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Review: X2: X-Men United

Someone telephone B. Ruby Rich, because X2: X-Men United can be lumped in as the latest evolution of the New Queer Cinema.

X2: X-Men United
Photo: 20th Century Fox

Someone telephone B. Ruby Rich, because X2: X-Men United can be lumped in as the latest evolution of the New Queer Cinema. This Marvel Comics adaptation again takes place in and around the special school for gifted mutants—ostracized superheroes—run by wheelchair-bound Professor X (Patrick Stewart). It plays into adolescent fantasies of isolation and escaping from a world that “just doesn’t understand.” But evil government agents (led by Brian Cox, playing a moustache-twirling version of Jesse Helms) attack their paradise and kidnap the good professor. The mutants are forced to go out into the world and fend for themselves. This leads to the inevitable scene where Bobby Drake, a.k.a. Iceman (Shawn Ashmore) brings his on-the-run friends home to suburban mom and dad and has to come out of the mutant closet, as it were.

The best moment involves Ian McKellen’s arch-villain Magneto and his shape-shifting, gender-bending henchwoman Mystique (Rebecca Romijn-Stamos) giggling in the back of an airplane, obviously mocking X-Girl Rogue (Anna Paquin) and the appealing streaks of gray in her hair. McKellen queens up his dialogue wonderfully, just falling short of commending Rogue’s hairdresser. X2 has moments of unintentional humor, though it offers little insight into being an outsider. It’s one of those big, gaudy blockbuster films where every other scene involves a death-defying spectacle, and it’s certainly busy what with 12 or 13 major mutant heroes running around: a cigar-chomping Wolverine (a charismatic Hugh Jackman); the college-educated Storm (the woefully miscast Halle Berry); Nightcrawler (Alan Cumming), a blue demon-figure with a German accent; and so on.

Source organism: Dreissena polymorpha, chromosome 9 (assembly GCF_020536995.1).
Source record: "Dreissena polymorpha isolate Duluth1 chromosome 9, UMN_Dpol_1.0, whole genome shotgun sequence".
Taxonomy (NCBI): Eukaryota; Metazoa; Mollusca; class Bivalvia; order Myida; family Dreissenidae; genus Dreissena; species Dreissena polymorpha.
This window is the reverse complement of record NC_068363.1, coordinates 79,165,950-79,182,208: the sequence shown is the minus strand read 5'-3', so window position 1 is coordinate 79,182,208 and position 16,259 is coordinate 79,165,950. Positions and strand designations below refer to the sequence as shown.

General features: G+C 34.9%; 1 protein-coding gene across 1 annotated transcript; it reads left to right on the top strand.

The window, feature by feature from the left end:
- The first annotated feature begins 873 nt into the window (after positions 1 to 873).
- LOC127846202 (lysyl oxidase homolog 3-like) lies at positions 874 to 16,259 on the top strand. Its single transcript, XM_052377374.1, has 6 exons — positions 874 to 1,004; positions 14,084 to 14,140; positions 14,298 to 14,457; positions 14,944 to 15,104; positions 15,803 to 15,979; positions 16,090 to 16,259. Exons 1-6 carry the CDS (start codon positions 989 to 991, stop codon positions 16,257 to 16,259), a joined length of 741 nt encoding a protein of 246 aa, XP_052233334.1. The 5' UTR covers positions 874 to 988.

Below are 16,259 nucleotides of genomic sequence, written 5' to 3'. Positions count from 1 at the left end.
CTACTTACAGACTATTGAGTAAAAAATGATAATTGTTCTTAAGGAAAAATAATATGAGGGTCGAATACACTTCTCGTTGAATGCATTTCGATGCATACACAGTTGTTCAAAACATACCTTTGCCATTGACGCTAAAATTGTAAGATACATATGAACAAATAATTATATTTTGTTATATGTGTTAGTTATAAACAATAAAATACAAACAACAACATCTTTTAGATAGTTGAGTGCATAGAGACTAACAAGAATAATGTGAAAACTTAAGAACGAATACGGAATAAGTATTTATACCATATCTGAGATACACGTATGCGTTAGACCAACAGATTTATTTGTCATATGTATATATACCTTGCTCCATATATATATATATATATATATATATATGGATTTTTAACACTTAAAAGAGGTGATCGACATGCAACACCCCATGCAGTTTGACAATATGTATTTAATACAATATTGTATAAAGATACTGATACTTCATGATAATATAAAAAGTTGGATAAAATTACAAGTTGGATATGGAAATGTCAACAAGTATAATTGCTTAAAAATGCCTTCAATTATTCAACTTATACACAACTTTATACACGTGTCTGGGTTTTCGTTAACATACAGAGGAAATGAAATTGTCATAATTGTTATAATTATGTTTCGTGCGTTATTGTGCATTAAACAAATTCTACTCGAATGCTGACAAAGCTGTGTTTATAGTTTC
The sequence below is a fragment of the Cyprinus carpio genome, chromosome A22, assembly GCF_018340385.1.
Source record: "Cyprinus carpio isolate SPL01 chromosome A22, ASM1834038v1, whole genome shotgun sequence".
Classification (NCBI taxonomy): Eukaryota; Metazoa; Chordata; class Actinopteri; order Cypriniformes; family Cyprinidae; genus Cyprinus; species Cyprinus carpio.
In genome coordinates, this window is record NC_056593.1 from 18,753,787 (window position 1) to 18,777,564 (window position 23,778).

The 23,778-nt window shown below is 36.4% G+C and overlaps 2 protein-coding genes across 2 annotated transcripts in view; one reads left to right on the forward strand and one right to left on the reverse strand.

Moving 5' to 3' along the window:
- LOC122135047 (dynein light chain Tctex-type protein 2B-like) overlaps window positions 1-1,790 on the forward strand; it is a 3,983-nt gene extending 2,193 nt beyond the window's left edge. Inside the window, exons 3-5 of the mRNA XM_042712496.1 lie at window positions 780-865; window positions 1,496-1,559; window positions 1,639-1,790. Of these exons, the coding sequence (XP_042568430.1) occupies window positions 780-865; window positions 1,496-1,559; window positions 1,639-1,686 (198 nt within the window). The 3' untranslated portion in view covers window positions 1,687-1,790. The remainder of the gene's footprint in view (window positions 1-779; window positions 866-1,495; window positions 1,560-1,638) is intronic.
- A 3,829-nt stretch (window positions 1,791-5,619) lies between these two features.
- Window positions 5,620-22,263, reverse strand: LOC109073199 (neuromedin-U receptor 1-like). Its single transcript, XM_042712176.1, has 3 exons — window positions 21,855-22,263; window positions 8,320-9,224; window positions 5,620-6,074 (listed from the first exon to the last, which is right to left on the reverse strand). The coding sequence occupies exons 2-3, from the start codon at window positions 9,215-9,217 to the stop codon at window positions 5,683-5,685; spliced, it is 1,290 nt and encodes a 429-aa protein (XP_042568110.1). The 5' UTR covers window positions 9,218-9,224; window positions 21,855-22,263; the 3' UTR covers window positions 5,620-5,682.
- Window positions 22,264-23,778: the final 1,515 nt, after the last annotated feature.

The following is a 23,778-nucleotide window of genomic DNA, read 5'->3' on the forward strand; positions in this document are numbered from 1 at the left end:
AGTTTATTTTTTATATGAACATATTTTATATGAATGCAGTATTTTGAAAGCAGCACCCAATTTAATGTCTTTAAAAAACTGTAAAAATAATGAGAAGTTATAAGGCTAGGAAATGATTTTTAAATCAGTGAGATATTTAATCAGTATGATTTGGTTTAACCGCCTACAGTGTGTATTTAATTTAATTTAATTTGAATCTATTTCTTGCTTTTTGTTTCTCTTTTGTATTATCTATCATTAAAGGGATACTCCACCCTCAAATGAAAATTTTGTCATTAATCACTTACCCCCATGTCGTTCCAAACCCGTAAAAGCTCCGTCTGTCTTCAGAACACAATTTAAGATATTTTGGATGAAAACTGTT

Spreading itself way too thin, X2 relies on glib Rod Serling moralizing. Storm and Nightcrawler have a surface allegorical discussion of faith versus anger that would have Serling screaming for rewrites. You’d at least hope the action scenes would be effective, but like the climactic Statue of Liberty battle in the original X-Men, it’s often difficult to understand what’s going on, what the objectives are for heroes and villains, and when their super-powers will work and when they won’t. Because it’s all so arbitrary, one character’s self-sacrifice feels cheap and unearned. And it’s not even appealing to look at: all gauche arcade room colors and plastic sheens. If the set pieces don’t razzle dazzle, what’s the point of going to one of these dumb summer movies?

But let’s hear it for subversion. X2 fails in almost every way you can think of, but it’s still bleakly funny to witness the audacity of some of its claims: that the White House is the easiest place in the world to break into; that a mutant assassination of the Commander-in-Chief would be remarkably simple to pull off (don’t worry, the mutant lets him live); that the president pours himself a healthy dose of Jack Daniels in the midst of crisis; and that the mutants are able to hand deliver a message to Bush Jr. that says, “We’ll be watching you.” While I preferred the gentle mocking of President Clinton from the entertainment industry that loved him, it’s amusing to see some Bushwhacking…although the ultimate message in X2 is one it’s unwilling to explore: that our home security is faulty, and that the mutants could take over the White House whenever they feel like it. Homophobic Hollywood players probably feel the same way, that closeted gays are attempting to conquer the studios and that the first step is secret message movies like X2. If this is true, then tolerance breeds discontent. If they’re going to do it, at least make the movies palatable. X-Men already rammed its message down our collective throats. Now they’re back for seconds. Who wants some more?

Cast: Patrick Stewart, Ian McKellen, Hugh Jackman, Halle Berry, Famke Janssen, James Marsden, Rebecca Romijn-Stamos, Brian Cox, Alan Cumming, Bruce Davison, Anna Paquin Director: Bryan Singer Screenwriter: Daniel P. Harris, Bryan Singer Distributor: 20th Century Fox Running Time: 111 min Rating: PG-13 Year: 2003 Buy: Video, Soundtrack

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